‘I find that love and Mr Markham’s charm, persuasion and lies clouded her reason and common sense.’

Markham later lost an appeal against the ruling and was hit with an asset freezing order. 

She managed to obtain a seizure order from a French court over a flat owned by Mr Markham in Rue St Louis, Paris, in 2014.

But her barrister Daisy Brown, said Mr Markham still owes more than £1 million ‘outstanding on the judgment debt’ from 2009.

‘His conduct is obsessive and part of a wider campaign to cause distress to Miss O’Hara,’ the barrister claimed.

Mr Markham, however, insisted she had held onto his valuable furniture and works of art worth £900,000 and demanded that she either hand over his possessions or that their value be set off against his colossal debt to her.

He claimed the items included an 18th century Chinese pot, six 1940s French bridge chairs, a 1950s Russian painting, and 16 Indian statues of deities.

Insisting that Miss O’Hara has none of his possessions, Miss Brown said he left her home in 2006 with a ‘truck full of items’.

Throwing out Mr Markham’s claim as being ‘totally without merit’, Mr Justice Males said his valuation of the antiques was ‘entirely fanciful’.

The judge added: ‘It is quite clear he has no intention of paying anything to Miss O’Hara in respect of the judgment sum and outstanding costs.

‘The only money she has received is in respect of a property owned by Mr Markham in France.

‘It is somewhat ironic that he should bring this application out of curiosity to know how much he owes when he clearly has no intention of paying whatever sum that is.’

The judge said Mr Markham has no known address and ‘says that he has no assets or income’.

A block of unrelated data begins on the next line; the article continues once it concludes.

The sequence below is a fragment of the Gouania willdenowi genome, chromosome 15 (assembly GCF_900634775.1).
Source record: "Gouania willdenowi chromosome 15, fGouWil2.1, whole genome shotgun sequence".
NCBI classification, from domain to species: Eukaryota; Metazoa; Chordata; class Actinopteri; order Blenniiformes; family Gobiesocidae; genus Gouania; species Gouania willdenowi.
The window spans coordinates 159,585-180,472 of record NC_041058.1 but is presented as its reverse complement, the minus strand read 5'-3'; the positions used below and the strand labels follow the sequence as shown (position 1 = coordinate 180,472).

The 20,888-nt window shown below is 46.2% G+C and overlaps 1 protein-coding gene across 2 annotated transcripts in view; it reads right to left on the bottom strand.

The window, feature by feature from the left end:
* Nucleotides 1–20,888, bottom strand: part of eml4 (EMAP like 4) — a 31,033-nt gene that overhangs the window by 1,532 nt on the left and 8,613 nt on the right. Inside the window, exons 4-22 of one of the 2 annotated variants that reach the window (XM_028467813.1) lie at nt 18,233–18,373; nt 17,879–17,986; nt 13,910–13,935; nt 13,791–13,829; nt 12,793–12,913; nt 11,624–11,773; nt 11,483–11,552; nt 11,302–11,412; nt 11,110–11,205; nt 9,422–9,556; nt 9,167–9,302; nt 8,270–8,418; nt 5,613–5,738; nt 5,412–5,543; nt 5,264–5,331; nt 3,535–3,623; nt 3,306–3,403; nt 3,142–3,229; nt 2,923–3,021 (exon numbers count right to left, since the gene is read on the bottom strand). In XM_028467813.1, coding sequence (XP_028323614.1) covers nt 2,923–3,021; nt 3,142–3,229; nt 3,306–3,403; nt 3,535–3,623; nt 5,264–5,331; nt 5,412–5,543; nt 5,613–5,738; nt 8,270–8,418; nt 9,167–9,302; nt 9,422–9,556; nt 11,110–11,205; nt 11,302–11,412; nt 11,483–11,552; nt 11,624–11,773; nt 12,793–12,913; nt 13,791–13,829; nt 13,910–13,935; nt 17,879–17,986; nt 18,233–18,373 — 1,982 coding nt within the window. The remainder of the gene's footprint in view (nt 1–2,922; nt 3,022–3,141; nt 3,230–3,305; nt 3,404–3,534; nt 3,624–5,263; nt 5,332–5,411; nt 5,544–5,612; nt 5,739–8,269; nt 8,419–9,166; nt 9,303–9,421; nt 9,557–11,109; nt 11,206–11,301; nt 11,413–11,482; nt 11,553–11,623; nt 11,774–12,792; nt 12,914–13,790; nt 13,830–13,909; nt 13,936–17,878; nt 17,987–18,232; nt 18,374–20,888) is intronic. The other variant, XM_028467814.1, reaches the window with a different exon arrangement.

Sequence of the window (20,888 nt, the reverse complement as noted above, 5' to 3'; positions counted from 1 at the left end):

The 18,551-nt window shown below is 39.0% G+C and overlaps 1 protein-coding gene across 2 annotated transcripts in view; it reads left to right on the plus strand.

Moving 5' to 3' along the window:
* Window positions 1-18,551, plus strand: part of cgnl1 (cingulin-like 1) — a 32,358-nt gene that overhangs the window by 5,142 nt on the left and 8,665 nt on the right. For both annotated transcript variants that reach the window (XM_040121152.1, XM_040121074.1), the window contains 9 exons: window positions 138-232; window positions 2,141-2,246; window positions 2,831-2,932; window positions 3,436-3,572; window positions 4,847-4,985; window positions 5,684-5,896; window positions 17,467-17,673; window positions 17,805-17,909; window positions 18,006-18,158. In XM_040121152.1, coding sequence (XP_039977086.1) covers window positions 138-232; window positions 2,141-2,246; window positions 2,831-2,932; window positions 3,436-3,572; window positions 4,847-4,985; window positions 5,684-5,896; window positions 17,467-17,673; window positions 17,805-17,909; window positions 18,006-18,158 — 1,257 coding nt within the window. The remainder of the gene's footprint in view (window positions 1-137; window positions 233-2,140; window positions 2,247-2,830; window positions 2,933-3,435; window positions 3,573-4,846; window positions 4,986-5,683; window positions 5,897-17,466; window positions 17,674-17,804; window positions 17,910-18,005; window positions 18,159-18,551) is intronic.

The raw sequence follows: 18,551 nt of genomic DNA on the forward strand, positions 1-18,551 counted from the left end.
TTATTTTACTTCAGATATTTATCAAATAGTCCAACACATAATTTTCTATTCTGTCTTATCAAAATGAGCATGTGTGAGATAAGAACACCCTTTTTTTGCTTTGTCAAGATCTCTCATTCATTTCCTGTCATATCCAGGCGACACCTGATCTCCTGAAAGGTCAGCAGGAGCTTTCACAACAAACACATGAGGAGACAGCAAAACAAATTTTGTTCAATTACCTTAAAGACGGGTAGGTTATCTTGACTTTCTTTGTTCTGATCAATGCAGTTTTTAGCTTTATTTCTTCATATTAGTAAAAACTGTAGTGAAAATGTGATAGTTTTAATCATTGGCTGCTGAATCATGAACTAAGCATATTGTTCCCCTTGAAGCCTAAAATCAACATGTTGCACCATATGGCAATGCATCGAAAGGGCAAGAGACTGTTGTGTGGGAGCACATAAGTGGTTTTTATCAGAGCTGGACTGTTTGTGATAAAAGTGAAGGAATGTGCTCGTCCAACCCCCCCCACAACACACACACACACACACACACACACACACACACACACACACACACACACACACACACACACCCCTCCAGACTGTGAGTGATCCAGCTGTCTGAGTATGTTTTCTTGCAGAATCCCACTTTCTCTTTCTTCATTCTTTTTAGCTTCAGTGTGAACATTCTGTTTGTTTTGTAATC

Moira O'Hara (pictured outside court in 2010) lavished a fortune on her ex-boyfriend Paul Markham during the course of their relationship

Moira O'Hara (pictured outside court in 2010) lavished a fortune on her ex-boyfriend Paul Markham during the course of their relationship

Mr Justice Males said Markham threatened to 'devastate' Miss O'Hara's life

Mr Justice Males said Markham threatened to 'devastate' Miss O'Hara's life

Moira O’Hara (pictured outside court in 2010) lavished a fortune on her ex-boyfriend Paul Markham during the course of their relationship. Mr Justice Males (right) said Markham threatened to ‘devastate’ Miss O’Hara’s life

But he ruled: ‘I conclude that the current application is an abuse of process and should be struck out.’

The judge stopped short of issuing a ‘civil restraint order’ barring Mr Markham from making further court applications without judicial permission.

He added: ‘The court will be minded to make a civil restraint order if a similar application is made in the future’.

Describing the case as ‘truly extraordinary’ in his 2009 ruling, Judge Raynor said ‘Miss O’Hara’s heart had ruled her head.’

Mr Markham claimed she had given him the money in return for business advice, emotional support and help in looking after her three children.

But Judge Raynor described much of his case as ‘incredible’, ‘untrue’, ‘extraordinary’, ‘fiction’ and ‘unbelievable’.